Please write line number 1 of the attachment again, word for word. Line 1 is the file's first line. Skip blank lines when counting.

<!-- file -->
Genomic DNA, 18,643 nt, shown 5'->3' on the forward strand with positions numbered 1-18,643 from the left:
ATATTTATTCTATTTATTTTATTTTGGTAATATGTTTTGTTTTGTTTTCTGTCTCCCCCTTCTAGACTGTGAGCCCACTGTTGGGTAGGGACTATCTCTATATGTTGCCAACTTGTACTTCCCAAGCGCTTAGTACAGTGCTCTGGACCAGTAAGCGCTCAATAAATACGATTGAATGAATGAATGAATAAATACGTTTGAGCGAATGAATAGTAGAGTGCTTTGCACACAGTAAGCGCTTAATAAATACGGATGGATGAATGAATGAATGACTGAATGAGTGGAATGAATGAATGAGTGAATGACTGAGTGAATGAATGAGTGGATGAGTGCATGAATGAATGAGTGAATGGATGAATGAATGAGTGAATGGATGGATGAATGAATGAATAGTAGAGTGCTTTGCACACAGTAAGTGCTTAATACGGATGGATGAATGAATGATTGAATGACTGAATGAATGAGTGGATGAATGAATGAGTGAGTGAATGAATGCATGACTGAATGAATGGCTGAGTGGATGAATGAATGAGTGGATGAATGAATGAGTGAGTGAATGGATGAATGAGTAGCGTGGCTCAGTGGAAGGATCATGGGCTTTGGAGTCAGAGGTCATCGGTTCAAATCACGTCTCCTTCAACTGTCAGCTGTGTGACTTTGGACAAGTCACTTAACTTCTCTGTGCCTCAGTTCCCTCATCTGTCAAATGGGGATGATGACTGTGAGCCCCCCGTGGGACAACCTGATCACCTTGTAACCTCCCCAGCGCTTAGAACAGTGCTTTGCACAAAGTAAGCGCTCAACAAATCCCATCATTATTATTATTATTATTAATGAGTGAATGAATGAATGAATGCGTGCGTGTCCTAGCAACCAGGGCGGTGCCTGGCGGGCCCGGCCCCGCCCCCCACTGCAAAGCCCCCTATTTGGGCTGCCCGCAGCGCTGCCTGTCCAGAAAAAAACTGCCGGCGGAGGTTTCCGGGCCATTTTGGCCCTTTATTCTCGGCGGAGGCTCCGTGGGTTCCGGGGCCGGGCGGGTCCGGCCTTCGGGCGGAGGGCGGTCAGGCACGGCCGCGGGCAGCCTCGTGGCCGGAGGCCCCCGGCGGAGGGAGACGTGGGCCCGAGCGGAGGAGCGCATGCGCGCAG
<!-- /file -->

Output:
Genomic DNA, 18,643 nt, shown 5'->3' on the forward strand with positions numbered 1-18,643 from the left: